The exemplary embodiment of the present invention substantially eliminates dead or partially underutilized space that exists in conventional mobile devices. Referring to FIG. 4, the components of the battery 43 and the handle 30 are combined to utilize space more efficiently without sacrificing a user's comfort. Specifically, the battery 43 is built with an outer surface of cells thereof formed in a shape substantially corresponding to an ergonomic shape of the handle 30. This allows the power generating cell of the battery 43 (e.g., anode and cathode) to occupy a larger portion of the volume of the handle 30. The shape of the handle 30 may be created using a molding process whereby the handle 30 is molded around the ergonomically shaped cells of the battery 43. This approach is different than the conventional approach where the handle is formed with a cavity or cavities specifically designed to accommodate batteries of a predetermined shape. In contrast, a battery according to the present invention is adopted to the shape of the handle with active cell elements thereof filling the space within the handle to substantially eliminate dead space. This allows the battery to hold more charge and last longer.
FIG. 4 shows an exemplary embodiment of a battery 43 integrated into a device handle 30. A first one of the active portions of the battery 43 (e.g., anode and cathode) forms an inner portion of the handle 30. Another surface of the battery 43 is preferably covered successively with a protective layer 41 and a plastic molding 42 which form together a gripping surface of the handle 30.
A connector 44 is located on top of the battery 43 and connects the battery to the circuitry of the unit 200. Those of skill in the art will understand that the connector 44 may, for example, comprise a gold plated printed circuit board connector, flexible or solid leads/wires, etc. In addition to connecting the battery 43 to the circuitry of unit 200 for the purpose of data communications, the connector 44 may also be used to connect the battery 43 to an energy source (i.e., power) to recharge the battery 43. Those skilled in the art will also understand that, in addition to the connector 44, there may be additional electrical and mechanical fasteners (e.g., clips, slots, etc.) to attach the handle 30 firmly to a unit 200.
FIG. 5 shows an exemplary embodiment of a method according to the present invention. In the step 51, the battery 43 is formed from active components (e.g., anode or cathode) into the desired ergonomic shape. For example, a first one of an anode and a cathode is formed in a shape substantially conforming to an outer shape of a storage portion of the unit 200 within which the battery 43 is to be stored (e.g., the handle 30). In the step 52, the connector 44 is attached to the battery 43.
In the step 53, the connector 44 is protected from the possible damage occurring (e.g., during subsequent steps). As would be understood by those of skill in the art, the connector 44 may be enclosed in a shell which may consist of a heat-resistant material strong enough to withstand a contact with a molten liquid (e.g., plastic). In an alternative exemplary embodiment, the connector 44 may be protected by a shape of the mold so that the molten liquid cannot reach the connector 44. As would be further understood by those skilled in the art, the shell may be formed so that it is easily removable at the end of the manufacturing process.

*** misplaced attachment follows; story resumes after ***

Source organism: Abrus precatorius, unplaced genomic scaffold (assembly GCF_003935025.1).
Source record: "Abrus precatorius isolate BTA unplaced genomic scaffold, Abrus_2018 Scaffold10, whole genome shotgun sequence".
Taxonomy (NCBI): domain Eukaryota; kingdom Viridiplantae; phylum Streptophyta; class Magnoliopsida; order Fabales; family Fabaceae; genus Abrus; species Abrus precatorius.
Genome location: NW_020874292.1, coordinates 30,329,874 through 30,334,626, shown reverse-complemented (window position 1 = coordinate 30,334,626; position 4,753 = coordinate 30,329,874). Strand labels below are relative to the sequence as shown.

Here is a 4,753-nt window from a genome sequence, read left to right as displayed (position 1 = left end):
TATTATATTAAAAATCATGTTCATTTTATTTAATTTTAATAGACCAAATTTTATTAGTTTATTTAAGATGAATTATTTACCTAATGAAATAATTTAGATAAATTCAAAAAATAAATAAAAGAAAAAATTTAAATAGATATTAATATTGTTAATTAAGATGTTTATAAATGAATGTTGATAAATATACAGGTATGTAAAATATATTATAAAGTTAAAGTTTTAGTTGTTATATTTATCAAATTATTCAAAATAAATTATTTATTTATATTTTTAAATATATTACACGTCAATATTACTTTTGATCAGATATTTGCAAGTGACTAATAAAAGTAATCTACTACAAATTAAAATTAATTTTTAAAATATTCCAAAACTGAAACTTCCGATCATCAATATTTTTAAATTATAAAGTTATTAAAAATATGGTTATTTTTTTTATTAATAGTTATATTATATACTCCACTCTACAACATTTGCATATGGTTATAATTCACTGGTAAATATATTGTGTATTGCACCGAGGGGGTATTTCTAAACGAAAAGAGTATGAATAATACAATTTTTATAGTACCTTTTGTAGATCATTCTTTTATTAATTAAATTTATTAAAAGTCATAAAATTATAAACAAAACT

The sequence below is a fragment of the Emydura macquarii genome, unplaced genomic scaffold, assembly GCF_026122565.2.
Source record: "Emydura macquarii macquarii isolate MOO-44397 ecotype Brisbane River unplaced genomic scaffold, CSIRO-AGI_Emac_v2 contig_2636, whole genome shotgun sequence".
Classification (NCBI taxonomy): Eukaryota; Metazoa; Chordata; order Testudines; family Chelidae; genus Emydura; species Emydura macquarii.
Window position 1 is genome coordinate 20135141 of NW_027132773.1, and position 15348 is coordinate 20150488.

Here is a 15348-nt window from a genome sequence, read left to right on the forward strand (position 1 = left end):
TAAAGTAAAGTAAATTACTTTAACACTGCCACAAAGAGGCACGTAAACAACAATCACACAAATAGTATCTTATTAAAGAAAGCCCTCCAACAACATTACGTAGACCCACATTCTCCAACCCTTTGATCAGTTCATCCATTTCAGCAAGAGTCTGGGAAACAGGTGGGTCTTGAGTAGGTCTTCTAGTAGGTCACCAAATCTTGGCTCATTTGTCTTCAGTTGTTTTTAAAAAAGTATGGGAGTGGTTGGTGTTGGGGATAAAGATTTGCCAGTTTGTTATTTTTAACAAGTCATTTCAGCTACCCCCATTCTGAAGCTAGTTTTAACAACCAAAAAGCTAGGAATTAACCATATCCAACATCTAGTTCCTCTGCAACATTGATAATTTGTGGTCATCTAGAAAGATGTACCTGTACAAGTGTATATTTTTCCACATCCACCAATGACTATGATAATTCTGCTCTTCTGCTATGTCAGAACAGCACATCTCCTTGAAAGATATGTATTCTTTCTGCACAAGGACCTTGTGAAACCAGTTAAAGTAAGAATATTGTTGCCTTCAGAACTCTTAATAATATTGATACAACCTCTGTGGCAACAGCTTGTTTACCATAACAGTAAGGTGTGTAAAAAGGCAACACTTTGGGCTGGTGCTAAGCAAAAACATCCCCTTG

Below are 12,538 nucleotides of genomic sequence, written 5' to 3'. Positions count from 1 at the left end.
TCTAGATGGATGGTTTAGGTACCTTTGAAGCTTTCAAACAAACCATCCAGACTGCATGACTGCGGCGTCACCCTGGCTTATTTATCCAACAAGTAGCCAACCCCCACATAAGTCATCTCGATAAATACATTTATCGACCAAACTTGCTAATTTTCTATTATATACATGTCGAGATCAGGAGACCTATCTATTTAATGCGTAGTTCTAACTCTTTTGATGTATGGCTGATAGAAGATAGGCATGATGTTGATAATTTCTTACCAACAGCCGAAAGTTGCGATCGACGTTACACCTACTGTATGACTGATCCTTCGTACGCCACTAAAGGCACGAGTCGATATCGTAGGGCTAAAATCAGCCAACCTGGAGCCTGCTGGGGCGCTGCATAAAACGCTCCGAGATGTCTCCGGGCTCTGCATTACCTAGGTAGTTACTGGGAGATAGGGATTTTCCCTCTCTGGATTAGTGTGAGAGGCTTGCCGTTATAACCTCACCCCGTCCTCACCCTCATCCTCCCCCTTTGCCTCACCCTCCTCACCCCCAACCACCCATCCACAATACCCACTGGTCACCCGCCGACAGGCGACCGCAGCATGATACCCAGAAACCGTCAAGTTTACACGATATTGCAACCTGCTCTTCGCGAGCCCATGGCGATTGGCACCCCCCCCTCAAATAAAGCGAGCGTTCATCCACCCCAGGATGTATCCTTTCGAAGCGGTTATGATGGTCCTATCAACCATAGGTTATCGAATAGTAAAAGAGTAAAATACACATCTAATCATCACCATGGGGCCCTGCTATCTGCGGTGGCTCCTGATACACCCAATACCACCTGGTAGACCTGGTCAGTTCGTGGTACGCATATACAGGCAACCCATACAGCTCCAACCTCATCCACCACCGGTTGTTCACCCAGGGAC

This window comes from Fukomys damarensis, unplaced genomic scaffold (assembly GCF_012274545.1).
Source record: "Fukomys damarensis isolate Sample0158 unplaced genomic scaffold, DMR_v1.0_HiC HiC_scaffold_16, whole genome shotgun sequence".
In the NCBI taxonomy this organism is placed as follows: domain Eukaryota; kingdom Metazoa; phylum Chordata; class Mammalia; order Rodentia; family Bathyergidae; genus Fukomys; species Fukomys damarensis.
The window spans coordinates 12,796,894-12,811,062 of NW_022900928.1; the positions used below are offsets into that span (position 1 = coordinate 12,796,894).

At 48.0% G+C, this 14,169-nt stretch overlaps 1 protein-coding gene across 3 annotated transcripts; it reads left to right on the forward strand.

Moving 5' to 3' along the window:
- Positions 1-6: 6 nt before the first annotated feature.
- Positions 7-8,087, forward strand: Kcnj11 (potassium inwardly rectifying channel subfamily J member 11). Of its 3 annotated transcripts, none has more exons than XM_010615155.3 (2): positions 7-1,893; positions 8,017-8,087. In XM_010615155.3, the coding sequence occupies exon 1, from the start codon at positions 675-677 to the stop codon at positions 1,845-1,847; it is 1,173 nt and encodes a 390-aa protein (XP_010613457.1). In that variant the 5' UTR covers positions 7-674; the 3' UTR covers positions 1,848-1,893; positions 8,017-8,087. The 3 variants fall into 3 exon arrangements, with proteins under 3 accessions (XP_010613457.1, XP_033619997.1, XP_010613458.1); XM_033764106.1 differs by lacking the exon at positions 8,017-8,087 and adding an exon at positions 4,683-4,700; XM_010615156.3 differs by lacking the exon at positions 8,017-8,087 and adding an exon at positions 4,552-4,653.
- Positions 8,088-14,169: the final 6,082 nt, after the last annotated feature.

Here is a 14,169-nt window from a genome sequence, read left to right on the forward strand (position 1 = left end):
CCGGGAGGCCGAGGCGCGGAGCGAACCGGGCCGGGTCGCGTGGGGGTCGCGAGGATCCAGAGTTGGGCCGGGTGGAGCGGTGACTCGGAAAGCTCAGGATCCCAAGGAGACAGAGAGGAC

In the step 54, the battery 43 is wrapped in a layer of a protective material (e.g., shrink-wrapped) to form the protective layer 41. For example, the first one of the anode and the cathode is coated with a protective material to create a battery pack. As those skilled in the art will understand, the protective material may be plastic (e.g., polyurethane, polyethylene, etc.) which is shrink-wrapped onto the battery, metal (e.g., aluminum; tin, stamp sheet metal, etc.) or any other material used in conventional battery design. In the exemplary embodiment, the protective layer 41 may, for example, be heat-resistant in order to protect the battery from excessive heat generated during the step 56 as described below.
In the step 55, the battery is suspended in a mold which is formed in an ergonomic shape corresponding to that of the other surface of the battery 43. For instance, the battery may be suspended in a mold having a shape substantially corresponding to the desired shape of the first one of the anode and the cathode. The shape of the mold may be formed, for example, in the desired shape of the gripping surface of the handle including any other additional pieces that may be coupled thereto). For example, the additional pieces may have either an aesthetic or a functional purpose, e.g., a belt clip, a hole for a metal ring, etc.
Furthermore, steps may be taken to prevent the protective shell used in the step 53 from being covered by the plastic molding 42. As would be understood by those skilled those skilled in the art, this may be accomplished by, for example, keeping a top portion of the battery 43 outside the mold or by forming the mold to prevent injection around the area of the connector 44.
In the step 56, molten plastic is injected around the battery 43. During this process, the shrink-wrap 41 coating the battery 43 protects the battery 43 from potentially damaging excessive heat. The plastic is then cooled to form the plastic molding 42 around the battery 43.
The present invention is not limited to embedding a battery 43 inside of the handle 30. The battery 20 may be integrated in any location of the unit 100 where there is a significant amount of unused, dead or underutilized space. FIGS. 6a and 6 b show a battery 62 included in a back portion 65 of a unit 200.